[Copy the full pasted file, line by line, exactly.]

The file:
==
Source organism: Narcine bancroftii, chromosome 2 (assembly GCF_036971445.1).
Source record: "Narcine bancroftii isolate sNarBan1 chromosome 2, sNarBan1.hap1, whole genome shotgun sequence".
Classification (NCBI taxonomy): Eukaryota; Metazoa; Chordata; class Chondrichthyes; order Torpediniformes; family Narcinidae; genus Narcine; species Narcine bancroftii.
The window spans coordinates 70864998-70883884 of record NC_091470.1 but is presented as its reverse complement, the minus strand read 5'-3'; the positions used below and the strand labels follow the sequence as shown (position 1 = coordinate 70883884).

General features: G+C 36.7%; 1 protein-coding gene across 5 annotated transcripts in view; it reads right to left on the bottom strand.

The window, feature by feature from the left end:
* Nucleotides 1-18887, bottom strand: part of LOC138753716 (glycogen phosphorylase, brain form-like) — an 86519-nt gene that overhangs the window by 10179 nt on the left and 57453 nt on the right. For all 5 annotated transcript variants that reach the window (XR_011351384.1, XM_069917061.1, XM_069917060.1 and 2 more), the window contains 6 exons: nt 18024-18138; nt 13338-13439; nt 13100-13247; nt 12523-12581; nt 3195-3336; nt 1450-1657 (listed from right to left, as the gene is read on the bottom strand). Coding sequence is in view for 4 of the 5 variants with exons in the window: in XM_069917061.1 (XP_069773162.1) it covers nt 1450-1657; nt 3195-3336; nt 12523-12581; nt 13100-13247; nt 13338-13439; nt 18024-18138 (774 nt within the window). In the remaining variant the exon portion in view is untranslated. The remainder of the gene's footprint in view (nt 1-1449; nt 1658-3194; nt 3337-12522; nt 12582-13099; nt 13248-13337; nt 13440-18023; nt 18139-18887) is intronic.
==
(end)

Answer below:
Source organism: Narcine bancroftii, chromosome 2 (assembly GCF_036971445.1).
Source record: "Narcine bancroftii isolate sNarBan1 chromosome 2, sNarBan1.hap1, whole genome shotgun sequence".
Classification (NCBI taxonomy): Eukaryota; Metazoa; Chordata; class Chondrichthyes; order Torpediniformes; family Narcinidae; genus Narcine; species Narcine bancroftii.
The window spans coordinates 70864998-70883884 of record NC_091470.1 but is presented as its reverse complement, the minus strand read 5'-3'; the positions used below and the strand labels follow the sequence as shown (position 1 = coordinate 70883884).

General features: G+C 36.7%; 1 protein-coding gene across 5 annotated transcripts in view; it reads right to left on the bottom strand.

The window, feature by feature from the left end:
* Nucleotides 1-18887, bottom strand: part of LOC138753716 (glycogen phosphorylase, brain form-like) — an 86519-nt gene that overhangs the window by 10179 nt on the left and 57453 nt on the right. For all 5 annotated transcript variants that reach the window (XR_011351384.1, XM_069917061.1, XM_069917060.1 and 2 more), the window contains 6 exons: nt 18024-18138; nt 13338-13439; nt 13100-13247; nt 12523-12581; nt 3195-3336; nt 1450-1657 (listed from right to left, as the gene is read on the bottom strand). Coding sequence is in view for 4 of the 5 variants with exons in the window: in XM_069917061.1 (XP_069773162.1) it covers nt 1450-1657; nt 3195-3336; nt 12523-12581; nt 13100-13247; nt 13338-13439; nt 18024-18138 (774 nt within the window). In the remaining variant the exon portion in view is untranslated. The remainder of the gene's footprint in view (nt 1-1449; nt 1658-3194; nt 3337-12522; nt 12582-13099; nt 13248-13337; nt 13440-18023; nt 18139-18887) is intronic.